I have developed a simple and comprehensive way to practice all the verb tenses in a recurring format. An explanation and demonstration of it can be found here.
I personally love teaching films. I love the films themselves, but I also love the incredible variety of things they offer: Unforgettable visuals of the region we’re trying to get the students interested in; unique characters, who, in the films I choose, are complicated, interesting figures whose names and adventures the students will remember for the rest of their lives. The soundtracks, with culturally and chronologically appropriate songs with poetic lyrics, an infinite number of secondary texts to explore – actor bios, interviews with directors, online movie review sites…The possibilities are endless.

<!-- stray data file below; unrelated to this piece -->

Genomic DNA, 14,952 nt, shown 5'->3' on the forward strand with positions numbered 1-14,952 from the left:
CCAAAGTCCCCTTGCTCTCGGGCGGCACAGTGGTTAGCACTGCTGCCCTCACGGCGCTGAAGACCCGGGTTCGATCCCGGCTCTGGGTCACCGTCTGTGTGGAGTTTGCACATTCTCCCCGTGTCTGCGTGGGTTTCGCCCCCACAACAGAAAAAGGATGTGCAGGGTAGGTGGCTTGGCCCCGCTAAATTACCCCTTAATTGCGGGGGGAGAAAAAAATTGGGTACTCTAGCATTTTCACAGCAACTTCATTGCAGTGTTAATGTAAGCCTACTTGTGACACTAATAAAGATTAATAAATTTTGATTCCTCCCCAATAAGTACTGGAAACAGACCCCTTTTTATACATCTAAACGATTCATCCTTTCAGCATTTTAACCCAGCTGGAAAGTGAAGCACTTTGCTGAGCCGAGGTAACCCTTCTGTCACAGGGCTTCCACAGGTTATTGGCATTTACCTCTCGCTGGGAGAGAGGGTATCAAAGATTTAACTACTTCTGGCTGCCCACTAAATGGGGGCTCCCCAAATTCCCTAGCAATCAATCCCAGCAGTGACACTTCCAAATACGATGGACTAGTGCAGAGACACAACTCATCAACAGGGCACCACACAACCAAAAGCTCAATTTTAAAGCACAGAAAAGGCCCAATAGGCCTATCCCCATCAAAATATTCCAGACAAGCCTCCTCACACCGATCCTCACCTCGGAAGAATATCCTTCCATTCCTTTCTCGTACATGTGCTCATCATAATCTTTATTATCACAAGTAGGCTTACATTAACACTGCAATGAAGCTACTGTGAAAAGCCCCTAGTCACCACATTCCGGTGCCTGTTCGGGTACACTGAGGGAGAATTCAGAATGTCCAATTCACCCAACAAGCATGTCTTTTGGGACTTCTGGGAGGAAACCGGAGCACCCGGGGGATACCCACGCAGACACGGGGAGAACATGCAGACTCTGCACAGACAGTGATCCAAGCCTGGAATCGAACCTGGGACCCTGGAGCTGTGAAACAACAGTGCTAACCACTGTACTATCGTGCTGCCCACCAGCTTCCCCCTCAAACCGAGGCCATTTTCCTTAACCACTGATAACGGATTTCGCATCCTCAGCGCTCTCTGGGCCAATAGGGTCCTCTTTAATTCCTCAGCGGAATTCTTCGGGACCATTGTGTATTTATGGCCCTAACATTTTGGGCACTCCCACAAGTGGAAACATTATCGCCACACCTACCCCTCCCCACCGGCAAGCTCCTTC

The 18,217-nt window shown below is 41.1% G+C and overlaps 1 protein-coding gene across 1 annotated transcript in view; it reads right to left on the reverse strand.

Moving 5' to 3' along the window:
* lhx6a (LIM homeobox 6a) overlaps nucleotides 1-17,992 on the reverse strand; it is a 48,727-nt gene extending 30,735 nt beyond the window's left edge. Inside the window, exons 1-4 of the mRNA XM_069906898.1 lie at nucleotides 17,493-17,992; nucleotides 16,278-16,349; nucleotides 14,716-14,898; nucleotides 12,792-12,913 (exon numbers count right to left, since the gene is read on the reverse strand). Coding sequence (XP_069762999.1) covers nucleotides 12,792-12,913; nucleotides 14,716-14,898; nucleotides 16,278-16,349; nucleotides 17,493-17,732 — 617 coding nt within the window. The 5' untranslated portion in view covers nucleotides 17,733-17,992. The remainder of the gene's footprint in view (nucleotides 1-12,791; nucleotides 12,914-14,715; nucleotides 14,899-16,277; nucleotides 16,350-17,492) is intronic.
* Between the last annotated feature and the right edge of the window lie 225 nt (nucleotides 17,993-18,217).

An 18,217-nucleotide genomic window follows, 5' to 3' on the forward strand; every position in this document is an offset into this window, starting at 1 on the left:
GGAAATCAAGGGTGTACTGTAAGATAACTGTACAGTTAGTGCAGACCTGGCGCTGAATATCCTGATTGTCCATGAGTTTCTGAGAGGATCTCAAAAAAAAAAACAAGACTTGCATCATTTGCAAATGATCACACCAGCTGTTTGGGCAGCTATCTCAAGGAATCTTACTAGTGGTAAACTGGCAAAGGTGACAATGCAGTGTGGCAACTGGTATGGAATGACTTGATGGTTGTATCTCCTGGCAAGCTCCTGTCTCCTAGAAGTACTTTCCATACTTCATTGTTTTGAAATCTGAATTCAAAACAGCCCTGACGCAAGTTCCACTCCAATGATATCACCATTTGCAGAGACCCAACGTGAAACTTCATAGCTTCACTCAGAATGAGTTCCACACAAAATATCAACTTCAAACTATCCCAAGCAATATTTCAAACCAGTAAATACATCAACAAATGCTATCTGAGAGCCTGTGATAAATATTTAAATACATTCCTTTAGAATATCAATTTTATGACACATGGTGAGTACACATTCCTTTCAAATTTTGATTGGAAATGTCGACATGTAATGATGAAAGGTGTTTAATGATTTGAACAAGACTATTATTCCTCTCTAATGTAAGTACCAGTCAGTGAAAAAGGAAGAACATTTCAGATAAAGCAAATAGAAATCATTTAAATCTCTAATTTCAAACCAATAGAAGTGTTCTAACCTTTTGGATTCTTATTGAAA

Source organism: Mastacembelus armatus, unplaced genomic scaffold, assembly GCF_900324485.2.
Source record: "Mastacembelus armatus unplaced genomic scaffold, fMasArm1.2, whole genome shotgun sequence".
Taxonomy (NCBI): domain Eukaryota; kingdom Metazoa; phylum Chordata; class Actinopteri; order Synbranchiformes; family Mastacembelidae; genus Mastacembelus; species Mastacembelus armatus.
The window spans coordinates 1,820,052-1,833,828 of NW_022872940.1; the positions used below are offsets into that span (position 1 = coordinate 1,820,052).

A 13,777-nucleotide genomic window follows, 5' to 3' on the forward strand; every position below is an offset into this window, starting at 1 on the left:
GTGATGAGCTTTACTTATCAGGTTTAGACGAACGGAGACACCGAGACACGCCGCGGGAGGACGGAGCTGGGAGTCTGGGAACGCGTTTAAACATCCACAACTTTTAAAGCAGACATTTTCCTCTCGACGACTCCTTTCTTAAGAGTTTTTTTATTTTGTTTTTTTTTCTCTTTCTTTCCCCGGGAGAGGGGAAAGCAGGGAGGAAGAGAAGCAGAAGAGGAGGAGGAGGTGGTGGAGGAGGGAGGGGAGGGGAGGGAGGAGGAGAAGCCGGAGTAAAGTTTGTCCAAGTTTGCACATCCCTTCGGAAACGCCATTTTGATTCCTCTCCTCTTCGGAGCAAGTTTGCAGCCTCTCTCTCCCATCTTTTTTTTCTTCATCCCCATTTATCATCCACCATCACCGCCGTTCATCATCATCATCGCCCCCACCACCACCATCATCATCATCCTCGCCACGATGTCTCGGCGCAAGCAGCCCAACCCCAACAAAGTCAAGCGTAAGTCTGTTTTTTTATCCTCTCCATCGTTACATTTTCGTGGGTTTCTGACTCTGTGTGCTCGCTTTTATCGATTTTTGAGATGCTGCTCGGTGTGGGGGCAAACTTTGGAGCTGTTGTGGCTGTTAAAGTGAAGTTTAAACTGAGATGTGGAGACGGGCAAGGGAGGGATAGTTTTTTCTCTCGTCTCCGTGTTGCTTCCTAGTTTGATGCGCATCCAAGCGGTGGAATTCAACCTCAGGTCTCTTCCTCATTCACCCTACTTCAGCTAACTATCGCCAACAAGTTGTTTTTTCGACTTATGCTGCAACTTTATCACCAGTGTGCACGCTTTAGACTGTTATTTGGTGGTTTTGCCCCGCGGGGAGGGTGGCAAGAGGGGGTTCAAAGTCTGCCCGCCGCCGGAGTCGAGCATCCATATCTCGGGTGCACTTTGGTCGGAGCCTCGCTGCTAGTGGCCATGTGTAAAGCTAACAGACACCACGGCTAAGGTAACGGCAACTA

But my very favorite thing to do with films is to dissect the dialogue in very close detail. Amazingly, no one appears to be publishing or marketing the scripts in text form. So, over the years, I’ve cooked them up myself.
I’ve seen each of these films many, many times. Every year, I snag one more detail about what’s being said – in seemingly every film, there are words and expressions that take several repetitions to catch. I’m not an expert, after all, in every single dialect across the Spanish-speaking world. But by now, they’re very complete and accurate.
The versions you can pick up below are also annotated with such things as cultural and historical information that’s referred to in the film, symbolism and culturally relevant images and references that I’ve noticed, and completed versions of song lyrics.
You can get them on my Teachers Pay Teachers page, where you can also download for free a general guide on how I use films in my content-based classroom.